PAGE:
On visiting any city, having some sort of encounter with local transport is unavoidable! Getting from A to B using a completely foreign transportation system can be overwhelming, and figuring out where to buy tickets, which tickets to buy and what buses to take can get confusing. Below is an illustrated „survival guide” if you wish to Budapest’s public transportation system hopefully making your lives here that much easier!
With stops located at least every 400 meters, the BKV (Budapest Transportation Zrt.) is the most convenient way of getting around. Congested one way streets and huge traffic jams make driving in Budapest not for the inpatient or faint hearted! Cycling is also good option with plenty of rent-a-bike’s scattered around, but that would limit your scope to the inner city.
Transportation signs are always a pain to decode! Even though most of them in Budapest are translated to English, some are still in need of explanation. Here are a few that you might come across around the city:
Budapest has 3 metro lines, referred to as lines number 1, 2, and 3, or the Yellow, Red and Blue lines. This colour coding is the source of continuous confusion, with the odd incident of poor unsuspecting tourists waiting in the subway until the right colour metro comes, realizing only after a few minutes wait that they are all the same! Just to clarify: the colours refer to the colour coding on the subway map, not the colour of the actual vehicle!
Buses, trams, trolleys:
Below are examples of signs found in each stop to indicate the types of vehicles that run along a given route.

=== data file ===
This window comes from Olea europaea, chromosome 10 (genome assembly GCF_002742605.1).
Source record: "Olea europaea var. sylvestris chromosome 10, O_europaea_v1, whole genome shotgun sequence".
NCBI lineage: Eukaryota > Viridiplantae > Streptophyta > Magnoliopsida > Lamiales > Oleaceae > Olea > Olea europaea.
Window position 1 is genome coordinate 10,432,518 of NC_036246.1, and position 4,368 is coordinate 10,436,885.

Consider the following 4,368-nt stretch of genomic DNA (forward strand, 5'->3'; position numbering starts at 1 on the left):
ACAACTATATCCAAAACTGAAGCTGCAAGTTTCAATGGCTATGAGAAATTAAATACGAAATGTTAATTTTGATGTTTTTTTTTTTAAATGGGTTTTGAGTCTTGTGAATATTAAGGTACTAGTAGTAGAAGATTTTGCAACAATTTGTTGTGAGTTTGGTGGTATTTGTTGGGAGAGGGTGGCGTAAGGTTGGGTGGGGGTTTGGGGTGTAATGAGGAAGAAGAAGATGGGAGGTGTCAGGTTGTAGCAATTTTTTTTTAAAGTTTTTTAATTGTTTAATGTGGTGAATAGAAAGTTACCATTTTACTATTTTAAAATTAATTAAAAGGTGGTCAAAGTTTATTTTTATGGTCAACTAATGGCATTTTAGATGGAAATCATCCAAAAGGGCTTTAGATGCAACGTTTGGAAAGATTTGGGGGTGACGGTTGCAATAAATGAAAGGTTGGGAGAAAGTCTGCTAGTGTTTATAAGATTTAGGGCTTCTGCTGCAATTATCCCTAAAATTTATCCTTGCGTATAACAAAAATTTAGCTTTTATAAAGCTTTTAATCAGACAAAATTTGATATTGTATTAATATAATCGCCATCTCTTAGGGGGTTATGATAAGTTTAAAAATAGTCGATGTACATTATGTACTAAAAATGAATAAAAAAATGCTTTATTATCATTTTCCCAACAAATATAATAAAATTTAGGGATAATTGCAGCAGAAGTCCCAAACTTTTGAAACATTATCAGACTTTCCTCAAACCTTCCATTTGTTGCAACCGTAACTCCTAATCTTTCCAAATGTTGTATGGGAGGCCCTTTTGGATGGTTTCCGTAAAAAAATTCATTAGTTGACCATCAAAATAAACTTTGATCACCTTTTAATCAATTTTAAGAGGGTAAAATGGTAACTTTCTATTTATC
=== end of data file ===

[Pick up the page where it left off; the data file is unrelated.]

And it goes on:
Safety and other instructions:
Because Budapest is invaded by tourists all year round, instructions are always translated into minimum English and German, or completely speak for themselves. One note here about elevator safety: the top left picture indicates standing to one side as being the correct way to use the elevator. In Hungary this means standing to the right and passing on the left!
There are two options for paying: either at the tills located in every metro station, or at the ticket vending machines also located in every metro station. You will also find ones in tram stops, but these are usually out of order.
Paying at the till is only necessary if you are looking to buy a pass or have something more complicated to inquire about. If you just need single tickets, using the vending machine is your best bet.
How to buy a ticket over the counter the Hungarian way:
- Very politely greet the person behind the till. Try learning the phrase „jónapot kívánok” (good day), the formal way to say hello. Any attempt at speaking Hungarian is much appreciated by locals.
- Speak very slowly when asking for what you want to avoid any communication problems and its consequences i.e. being given the wrong type of pass.
- Pay the right amount and take your pass through the little window provided, then say „köszönöm, viszontlátásra” (thank you, goodbye) – this will again be much appreciated.
Ticket vending machine:
The ticket vending machines come with instruction is Hungarian, English and German.
- Select the right language on the touch screen menu.
- Then select the type of ticket (e.g. single or short section ticket) according to how far you intend to travel.
- Indicate the number of tickets you would like.
- Press the „pay” button on the touch screen and insert coins.
- Take your tickets and change.
Types of tickets and passes: